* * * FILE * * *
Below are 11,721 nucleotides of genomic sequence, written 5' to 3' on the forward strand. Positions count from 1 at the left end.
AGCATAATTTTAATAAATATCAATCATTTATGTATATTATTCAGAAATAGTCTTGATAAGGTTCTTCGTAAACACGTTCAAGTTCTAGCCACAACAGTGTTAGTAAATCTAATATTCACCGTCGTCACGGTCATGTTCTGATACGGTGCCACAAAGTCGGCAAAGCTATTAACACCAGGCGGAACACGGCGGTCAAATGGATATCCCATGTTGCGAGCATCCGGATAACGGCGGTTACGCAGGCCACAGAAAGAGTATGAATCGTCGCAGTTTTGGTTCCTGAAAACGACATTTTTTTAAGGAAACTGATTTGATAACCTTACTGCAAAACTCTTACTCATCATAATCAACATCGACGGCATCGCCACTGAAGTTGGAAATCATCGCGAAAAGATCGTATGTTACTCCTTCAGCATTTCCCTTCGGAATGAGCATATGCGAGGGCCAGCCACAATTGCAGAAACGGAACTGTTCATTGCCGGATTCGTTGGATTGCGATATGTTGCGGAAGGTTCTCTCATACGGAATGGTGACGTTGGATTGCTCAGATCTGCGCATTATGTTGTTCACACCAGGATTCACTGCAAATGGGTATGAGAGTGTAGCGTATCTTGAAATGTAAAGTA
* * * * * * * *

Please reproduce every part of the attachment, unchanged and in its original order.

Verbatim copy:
Below are 11,721 nucleotides of genomic sequence, written 5' to 3' on the forward strand. Positions count from 1 at the left end.
AGCATAATTTTAATAAATATCAATCATTTATGTATATTATTCAGAAATAGTCTTGATAAGGTTCTTCGTAAACACGTTCAAGTTCTAGCCACAACAGTGTTAGTAAATCTAATATTCACCGTCGTCACGGTCATGTTCTGATACGGTGCCACAAAGTCGGCAAAGCTATTAACACCAGGCGGAACACGGCGGTCAAATGGATATCCCATGTTGCGAGCATCCGGATAACGGCGGTTACGCAGGCCACAGAAAGAGTATGAATCGTCGCAGTTTTGGTTCCTGAAAACGACATTTTTTTAAGGAAACTGATTTGATAACCTTACTGCAAAACTCTTACTCATCATAATCAACATCGACGGCATCGCCACTGAAGTTGGAAATCATCGCGAAAAGATCGTATGTTACTCCTTCAGCATTTCCCTTCGGAATGAGCATATGCGAGGGCCAGCCACAATTGCAGAAACGGAACTGTTCATTGCCGGATTCGTTGGATTGCGATATGTTGCGGAAGGTTCTCTCATACGGAATGGTGACGTTGGATTGCTCAGATCTGCGCATTATGTTGTTCACACCAGGATTCACTGCAAATGGGTATGAGAGTGTAGCGTATCTTGAAATGTAAAGTA